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The power of imagination, and other parenting lessons from Calvin and Hobbes
MY then-seven-year-old son hurried into snow pants as he eyed the somersaulting flakes outside the window. "Are you going to build a snowman?" I asked him sceptically. Though only a couple of inches covered the ground, I knew from experience that scant accumulation was no obstacle to a determined child.
Otis nodded. "I'm going to cut a big hole in middle of his body. Like he was shot by a cannon. But first," his voice revved with excitement, "I'm going to build him in the driveway so that when you back the car down, he'll decapitate!"
My son, contrary to appearances, is not a sadistic murderer. He's a reader. Late the previous night, I had caught him with a flashlight, scouring Attack of the Deranged Mutant Killer Monster Snow Goons under the covers.
One day recently, we had found a stack of Calvin and Hobbes books in the "free" bin outside the local library. It had been years since I had read the books. I couldn't recall specific story lines, but I remembered the strip as one that reliably made me laugh.
I grabbed the entire stack, chuckling at the ingenuity of the titles as I slid them into a cloth bag. The Revenge of the Baby-Sat. Something Under the Bed is Drooling. Weirdos from Another Planet. Scientific Progress Goes Boink!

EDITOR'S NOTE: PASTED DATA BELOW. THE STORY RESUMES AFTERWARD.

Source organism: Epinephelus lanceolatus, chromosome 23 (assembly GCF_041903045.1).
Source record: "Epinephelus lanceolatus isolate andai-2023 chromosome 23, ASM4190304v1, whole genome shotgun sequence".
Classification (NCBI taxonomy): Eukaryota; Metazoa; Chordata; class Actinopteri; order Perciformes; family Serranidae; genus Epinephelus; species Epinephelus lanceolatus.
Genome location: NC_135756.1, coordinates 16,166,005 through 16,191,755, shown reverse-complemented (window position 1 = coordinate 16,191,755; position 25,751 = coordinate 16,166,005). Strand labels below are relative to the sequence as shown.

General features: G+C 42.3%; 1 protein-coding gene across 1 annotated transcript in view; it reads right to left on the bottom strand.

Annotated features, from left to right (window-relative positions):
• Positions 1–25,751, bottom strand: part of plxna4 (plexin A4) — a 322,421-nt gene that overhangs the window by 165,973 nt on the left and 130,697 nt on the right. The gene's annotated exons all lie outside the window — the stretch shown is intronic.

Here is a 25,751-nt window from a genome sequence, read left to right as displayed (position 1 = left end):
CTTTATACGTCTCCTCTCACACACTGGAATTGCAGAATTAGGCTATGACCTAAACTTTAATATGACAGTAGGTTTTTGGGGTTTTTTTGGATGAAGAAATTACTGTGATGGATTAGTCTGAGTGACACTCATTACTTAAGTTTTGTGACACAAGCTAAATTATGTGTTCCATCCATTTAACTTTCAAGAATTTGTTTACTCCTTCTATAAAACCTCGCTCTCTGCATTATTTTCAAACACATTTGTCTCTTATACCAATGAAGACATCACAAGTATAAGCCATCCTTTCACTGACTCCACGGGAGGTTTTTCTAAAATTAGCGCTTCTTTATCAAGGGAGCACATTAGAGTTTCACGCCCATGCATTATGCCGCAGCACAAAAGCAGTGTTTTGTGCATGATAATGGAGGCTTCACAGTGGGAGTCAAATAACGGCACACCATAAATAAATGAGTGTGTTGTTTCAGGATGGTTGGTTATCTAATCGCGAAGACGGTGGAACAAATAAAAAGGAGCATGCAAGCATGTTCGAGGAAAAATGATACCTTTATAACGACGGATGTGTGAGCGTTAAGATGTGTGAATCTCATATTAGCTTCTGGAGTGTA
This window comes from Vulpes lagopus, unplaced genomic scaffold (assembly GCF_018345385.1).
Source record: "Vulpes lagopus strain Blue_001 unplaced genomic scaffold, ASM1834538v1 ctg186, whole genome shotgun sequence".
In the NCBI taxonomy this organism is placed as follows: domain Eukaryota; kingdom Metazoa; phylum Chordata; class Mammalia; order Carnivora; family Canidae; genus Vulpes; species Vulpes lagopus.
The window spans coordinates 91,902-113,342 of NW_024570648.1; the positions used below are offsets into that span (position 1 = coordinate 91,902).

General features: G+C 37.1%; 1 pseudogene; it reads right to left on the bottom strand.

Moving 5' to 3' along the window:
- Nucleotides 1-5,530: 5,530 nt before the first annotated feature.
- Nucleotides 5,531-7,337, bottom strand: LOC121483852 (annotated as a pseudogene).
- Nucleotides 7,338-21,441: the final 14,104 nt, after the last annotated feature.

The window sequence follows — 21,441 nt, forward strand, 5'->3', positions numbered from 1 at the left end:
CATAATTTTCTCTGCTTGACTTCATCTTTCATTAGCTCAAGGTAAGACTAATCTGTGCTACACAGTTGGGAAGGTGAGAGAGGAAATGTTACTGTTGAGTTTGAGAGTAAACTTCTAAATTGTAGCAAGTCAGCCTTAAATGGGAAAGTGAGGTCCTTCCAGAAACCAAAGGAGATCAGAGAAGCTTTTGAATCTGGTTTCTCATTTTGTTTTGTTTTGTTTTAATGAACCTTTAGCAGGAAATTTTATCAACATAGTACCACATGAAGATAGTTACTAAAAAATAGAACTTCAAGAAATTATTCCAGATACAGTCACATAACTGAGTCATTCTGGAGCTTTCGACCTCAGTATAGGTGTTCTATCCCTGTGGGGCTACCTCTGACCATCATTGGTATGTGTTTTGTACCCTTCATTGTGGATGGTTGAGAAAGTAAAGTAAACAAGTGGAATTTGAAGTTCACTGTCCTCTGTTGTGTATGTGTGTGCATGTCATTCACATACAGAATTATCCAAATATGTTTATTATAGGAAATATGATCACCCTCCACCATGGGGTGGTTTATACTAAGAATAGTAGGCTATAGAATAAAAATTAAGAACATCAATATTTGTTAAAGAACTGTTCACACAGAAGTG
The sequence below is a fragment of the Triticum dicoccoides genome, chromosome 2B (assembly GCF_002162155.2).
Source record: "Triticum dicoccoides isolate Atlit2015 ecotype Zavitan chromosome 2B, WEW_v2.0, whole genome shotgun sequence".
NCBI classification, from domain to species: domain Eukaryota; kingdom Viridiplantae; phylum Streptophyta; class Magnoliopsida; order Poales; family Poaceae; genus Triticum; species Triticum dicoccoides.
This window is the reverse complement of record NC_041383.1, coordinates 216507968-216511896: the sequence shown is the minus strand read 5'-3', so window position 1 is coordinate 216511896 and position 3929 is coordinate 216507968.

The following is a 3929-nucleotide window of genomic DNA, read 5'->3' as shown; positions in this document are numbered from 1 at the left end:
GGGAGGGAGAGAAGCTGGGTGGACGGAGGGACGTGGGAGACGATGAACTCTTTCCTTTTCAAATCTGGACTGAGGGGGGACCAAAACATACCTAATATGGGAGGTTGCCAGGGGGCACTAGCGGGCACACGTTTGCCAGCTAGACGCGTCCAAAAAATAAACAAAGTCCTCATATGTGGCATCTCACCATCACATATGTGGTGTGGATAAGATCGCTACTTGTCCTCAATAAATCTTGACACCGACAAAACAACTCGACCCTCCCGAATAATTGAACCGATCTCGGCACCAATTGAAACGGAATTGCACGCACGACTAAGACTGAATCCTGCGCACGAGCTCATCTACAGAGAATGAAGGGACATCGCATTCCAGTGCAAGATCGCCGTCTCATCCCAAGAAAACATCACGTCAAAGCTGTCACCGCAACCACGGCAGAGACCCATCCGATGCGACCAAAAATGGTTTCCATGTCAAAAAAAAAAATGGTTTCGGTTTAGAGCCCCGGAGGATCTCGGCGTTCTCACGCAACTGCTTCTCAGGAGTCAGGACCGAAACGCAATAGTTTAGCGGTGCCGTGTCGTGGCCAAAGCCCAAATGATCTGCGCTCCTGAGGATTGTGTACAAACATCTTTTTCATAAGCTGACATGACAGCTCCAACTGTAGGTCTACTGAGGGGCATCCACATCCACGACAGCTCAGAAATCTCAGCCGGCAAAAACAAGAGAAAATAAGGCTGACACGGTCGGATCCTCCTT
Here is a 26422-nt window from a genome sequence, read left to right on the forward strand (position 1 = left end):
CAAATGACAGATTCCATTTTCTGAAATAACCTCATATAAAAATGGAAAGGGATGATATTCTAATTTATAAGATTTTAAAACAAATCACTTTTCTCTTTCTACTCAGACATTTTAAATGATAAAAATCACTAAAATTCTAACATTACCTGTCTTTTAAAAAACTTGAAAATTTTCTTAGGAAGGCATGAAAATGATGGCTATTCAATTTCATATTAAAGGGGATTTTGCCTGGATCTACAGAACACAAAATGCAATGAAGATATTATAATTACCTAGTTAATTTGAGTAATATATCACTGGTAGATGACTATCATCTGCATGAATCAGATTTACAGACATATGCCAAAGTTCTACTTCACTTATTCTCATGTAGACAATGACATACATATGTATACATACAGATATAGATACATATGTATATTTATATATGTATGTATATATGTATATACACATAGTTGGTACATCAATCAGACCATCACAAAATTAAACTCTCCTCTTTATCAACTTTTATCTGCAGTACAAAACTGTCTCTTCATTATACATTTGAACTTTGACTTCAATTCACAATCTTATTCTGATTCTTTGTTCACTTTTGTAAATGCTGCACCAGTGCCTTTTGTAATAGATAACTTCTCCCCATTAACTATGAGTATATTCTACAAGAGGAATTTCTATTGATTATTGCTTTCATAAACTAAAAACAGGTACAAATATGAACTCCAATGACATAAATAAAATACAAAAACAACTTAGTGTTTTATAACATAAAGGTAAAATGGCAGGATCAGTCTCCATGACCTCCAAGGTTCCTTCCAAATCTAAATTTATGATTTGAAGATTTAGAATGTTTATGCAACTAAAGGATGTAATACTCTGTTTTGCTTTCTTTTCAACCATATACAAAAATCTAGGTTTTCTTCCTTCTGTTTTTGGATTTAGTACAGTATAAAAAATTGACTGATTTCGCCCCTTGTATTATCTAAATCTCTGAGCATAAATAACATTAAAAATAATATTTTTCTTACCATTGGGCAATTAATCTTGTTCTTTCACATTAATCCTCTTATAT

"What is baby-sat?" Otis asked.
"The ones being watched by the babysitter," I replied. "You know, you and your sister."
Did I see a glimmer in his eye?
Otis picked up Homicidal Psycho Jungle Cat. "What does 'homicidal' mean?" I snatched the book out of his hands. I definitely remembered how inappropriate some of the content could be. The violence Calvin inflicts on snowmen could alone earn it an R rating. "These are for me," I said evasively.
Classic parenting mistake. The non-answer answer. The disguised "no". I'd just done the verbal equivalent of cordoning off the evidence with yellow police tape. Do Not Enter! Absolutely Forbidden! What could be a more tantalising invitation? I wasn't too worried though. Surely the intimidatingly advanced vocabulary and amorphous philosophical ideas would be a natural barrier for such a young reader.
Of course, my son proved me wrong. Within the week, Otis had transferred the pile of books from my nightstand to the cavity under his bed. He walked around, ignoring everyone, splayed book in hand. He read at the breakfast table. He read in the bath. He read in the car on the way to school and then on the way home.
"Do you remember what our son's voice sounds like?" I joked to my husband.
In the weeks that followed, I watched as my son's brain caught fire. The books boosted his vocabulary and pushed him into the highest reading group at school, but, perhaps equally as importantly, they transformed his pretend play. Calvin inspired Otis to dream bigger. Galactically bigger. Otis improved on the many methods Calvin used to murder snowmen.
Otis spent days fiddling with string and boxes, constructing and rigging booby traps. He suspended one, a cardboard box filled with confetti, from the roof of the front porch, and laid in wait for someone to ring the bell. The contraption misfired, but I was so impressed with Otis' industry, I left it hanging. (I would not have blamed the poor postal worker for skipping our house.)
Then it was on to the next prank. Unbeknown to me, he had been sneaking around after bedtime, placing bubble wrap in strategic locations. On my way to the bathroom in the middle of the night, I became the first victim. Otis peeked out from his room. The look of satisfaction on his face at the sound of my scream sent chills up my spine.